Even though this has never been used, it is hardly surprising that the European Commission constantly has sought to weaken Finland's "dependence" on Russian gas and is ready spare no expense. Recently, the European Commission announced its decision to allocate approximately 210 million dollars to support the construction of the first line of the Baltic Connector pipeline, which is expected to link Finland and Estonia, European media platform Euractiv reported. Obviously, Brussels has been counting on the Baltic Connector to end Finland's "isolation" in terms of energy supplies from Europe, allowing the Nordic nation of 5 million, to go easy on Russian gas.
According to the European Commission, the circa 150 kilometer long Baltic Connector remains one of the most important projects for the European energy market as it is expected to help the countries of the Baltic region to diversify their energy supplies (which in this context means disrupting their traditional economic ties with Russia). For this reason alone, the EU is ready to finance 75 percent of the total project cost, which is the maximum possible share. European Commissioner for Climate Action and Energy Miguel Arias Cañete has repeatedly stressed that the EU's priorities are diversification of energy sources and energy routes, as well as of energy markets.Baltic Connector is expected to link gas markets in Finland and Estonia. A 80 km section will run along the seabed, with 22 km on Finnish and another 47 km on Estonian land, joining Finland's Ingå with Estland's Paldiski. The operation of the pipeline requires that two major liquefied natural gas terminals be built in both countries. The pipeline is expected to be launched by 2019.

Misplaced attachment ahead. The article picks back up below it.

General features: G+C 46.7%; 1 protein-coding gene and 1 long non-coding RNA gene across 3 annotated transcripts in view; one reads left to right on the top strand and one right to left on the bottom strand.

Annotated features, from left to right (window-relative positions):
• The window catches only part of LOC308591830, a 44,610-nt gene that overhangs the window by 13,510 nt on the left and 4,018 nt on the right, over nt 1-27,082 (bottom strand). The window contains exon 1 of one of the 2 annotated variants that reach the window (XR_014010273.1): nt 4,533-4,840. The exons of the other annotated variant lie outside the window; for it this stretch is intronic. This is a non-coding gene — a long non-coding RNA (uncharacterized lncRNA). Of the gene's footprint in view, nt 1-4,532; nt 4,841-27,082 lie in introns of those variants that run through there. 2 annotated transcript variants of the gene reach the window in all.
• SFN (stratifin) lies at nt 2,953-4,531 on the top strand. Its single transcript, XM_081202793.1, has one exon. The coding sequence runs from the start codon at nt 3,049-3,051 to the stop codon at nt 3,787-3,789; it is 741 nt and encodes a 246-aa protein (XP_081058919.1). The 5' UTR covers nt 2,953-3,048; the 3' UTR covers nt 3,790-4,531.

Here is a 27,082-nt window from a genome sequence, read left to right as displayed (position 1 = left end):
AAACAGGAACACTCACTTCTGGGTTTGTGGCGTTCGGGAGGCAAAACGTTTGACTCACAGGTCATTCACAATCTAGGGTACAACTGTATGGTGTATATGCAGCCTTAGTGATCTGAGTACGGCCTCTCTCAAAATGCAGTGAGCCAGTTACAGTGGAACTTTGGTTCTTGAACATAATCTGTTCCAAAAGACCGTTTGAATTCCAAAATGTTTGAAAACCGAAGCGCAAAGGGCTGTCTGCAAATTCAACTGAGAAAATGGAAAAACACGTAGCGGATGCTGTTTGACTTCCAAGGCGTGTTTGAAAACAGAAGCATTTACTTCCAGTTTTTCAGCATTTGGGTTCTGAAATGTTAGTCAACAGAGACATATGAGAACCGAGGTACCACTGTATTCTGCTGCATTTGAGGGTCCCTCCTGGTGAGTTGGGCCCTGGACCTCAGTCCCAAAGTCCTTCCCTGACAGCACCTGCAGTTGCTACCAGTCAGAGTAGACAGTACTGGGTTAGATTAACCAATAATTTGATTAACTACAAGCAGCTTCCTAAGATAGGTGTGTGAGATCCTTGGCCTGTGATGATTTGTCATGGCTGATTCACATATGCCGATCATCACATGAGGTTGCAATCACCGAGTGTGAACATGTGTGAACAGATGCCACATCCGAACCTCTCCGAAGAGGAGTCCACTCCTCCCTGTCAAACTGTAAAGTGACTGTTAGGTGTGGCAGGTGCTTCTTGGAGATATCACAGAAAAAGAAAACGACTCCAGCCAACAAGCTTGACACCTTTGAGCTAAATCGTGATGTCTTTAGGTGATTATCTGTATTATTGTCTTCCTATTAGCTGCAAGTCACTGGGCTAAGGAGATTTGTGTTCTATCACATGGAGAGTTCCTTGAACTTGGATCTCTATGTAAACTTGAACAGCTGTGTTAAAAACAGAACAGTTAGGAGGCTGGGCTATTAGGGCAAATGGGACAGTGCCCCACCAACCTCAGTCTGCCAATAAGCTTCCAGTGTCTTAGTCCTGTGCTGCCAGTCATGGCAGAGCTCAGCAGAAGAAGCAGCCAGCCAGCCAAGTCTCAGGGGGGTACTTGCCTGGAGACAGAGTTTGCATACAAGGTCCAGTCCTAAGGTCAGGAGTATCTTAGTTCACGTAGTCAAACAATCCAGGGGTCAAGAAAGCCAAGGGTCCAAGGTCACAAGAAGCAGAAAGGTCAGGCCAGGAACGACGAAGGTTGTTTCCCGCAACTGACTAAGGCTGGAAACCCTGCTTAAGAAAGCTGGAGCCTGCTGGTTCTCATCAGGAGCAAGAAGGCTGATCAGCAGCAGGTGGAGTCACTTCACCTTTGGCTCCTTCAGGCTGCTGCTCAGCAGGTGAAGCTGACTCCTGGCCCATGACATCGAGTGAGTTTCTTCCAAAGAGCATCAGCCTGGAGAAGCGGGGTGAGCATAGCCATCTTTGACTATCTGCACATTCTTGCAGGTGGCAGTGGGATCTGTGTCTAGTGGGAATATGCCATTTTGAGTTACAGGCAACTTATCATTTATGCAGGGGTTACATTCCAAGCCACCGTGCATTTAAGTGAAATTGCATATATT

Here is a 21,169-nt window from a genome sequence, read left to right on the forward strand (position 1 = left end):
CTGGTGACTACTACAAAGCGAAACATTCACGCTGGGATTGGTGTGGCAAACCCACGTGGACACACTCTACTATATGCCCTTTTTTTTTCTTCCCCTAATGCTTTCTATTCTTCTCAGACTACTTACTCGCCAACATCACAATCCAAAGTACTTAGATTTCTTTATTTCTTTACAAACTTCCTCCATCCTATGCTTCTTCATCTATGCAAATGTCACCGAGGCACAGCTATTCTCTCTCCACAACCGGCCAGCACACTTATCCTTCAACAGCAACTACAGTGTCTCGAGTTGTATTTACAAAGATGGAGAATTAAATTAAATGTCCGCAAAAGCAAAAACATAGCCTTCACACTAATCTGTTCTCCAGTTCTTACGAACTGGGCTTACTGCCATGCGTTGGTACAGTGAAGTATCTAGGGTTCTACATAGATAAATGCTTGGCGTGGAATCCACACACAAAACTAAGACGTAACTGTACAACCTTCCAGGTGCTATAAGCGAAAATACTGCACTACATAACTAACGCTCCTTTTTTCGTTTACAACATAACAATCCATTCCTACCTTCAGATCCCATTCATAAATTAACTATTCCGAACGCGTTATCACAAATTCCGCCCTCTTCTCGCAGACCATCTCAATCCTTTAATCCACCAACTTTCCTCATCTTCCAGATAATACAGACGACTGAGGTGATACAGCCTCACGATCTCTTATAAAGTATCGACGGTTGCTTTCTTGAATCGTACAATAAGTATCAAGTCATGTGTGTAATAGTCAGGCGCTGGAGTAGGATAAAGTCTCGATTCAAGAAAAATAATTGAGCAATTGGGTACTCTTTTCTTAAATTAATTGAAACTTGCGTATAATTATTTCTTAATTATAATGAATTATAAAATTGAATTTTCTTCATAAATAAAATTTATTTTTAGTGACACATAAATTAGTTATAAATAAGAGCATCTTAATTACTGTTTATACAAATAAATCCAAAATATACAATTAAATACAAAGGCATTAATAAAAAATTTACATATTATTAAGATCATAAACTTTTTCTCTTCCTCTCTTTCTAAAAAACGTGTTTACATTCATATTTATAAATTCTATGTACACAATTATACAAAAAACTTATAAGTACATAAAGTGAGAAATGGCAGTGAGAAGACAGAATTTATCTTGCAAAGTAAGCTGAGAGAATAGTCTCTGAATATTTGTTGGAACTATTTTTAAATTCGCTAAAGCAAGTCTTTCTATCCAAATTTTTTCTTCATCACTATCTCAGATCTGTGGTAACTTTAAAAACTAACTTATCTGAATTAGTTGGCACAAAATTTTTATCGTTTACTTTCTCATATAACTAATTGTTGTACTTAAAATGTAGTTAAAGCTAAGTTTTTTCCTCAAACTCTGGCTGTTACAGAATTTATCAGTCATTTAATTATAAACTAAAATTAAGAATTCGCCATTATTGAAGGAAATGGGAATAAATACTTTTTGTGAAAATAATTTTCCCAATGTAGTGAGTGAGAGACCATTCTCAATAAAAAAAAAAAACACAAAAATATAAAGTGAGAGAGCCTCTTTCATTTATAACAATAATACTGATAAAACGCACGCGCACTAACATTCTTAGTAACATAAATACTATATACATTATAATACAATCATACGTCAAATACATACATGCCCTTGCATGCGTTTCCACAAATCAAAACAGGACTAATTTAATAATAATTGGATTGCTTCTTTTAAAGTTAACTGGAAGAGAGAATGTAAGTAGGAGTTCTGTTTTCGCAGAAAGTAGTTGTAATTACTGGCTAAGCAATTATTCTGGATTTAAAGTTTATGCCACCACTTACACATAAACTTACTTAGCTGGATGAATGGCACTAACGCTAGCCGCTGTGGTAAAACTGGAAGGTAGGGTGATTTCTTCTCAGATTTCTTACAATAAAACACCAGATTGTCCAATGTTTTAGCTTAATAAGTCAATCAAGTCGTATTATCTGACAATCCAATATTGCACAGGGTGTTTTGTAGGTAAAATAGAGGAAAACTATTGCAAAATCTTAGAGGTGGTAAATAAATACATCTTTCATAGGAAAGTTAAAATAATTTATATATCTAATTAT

Previously, Finland endorsed the Russian gas pipeline project Nord Stream 2, which aims provide up to 55 billion cubic meters of direct gas supplies from Russia through the Baltic Sea, bypassing the Baltic states and Poland, to the German coast. The project has, nevertheless, met fierce opposition from some EU member states, such as Poland and the Czech Republic, over fears of increased energy dependence on Russia.
Earlier this week, debates about the future of Europe's gas supply were revived, as talks between the Russian and Turkish presidents in St. Petersburg rejuvenated the southern pipeline project Turk Stream, which is aimed to supply gas under the Black Sea to Turkey and further to Greece. Earlier, Bulgaria announced its interest to resume the pipeline project South Stream, which was abandoned following the introduction of anti-Russian sanctions in 2014.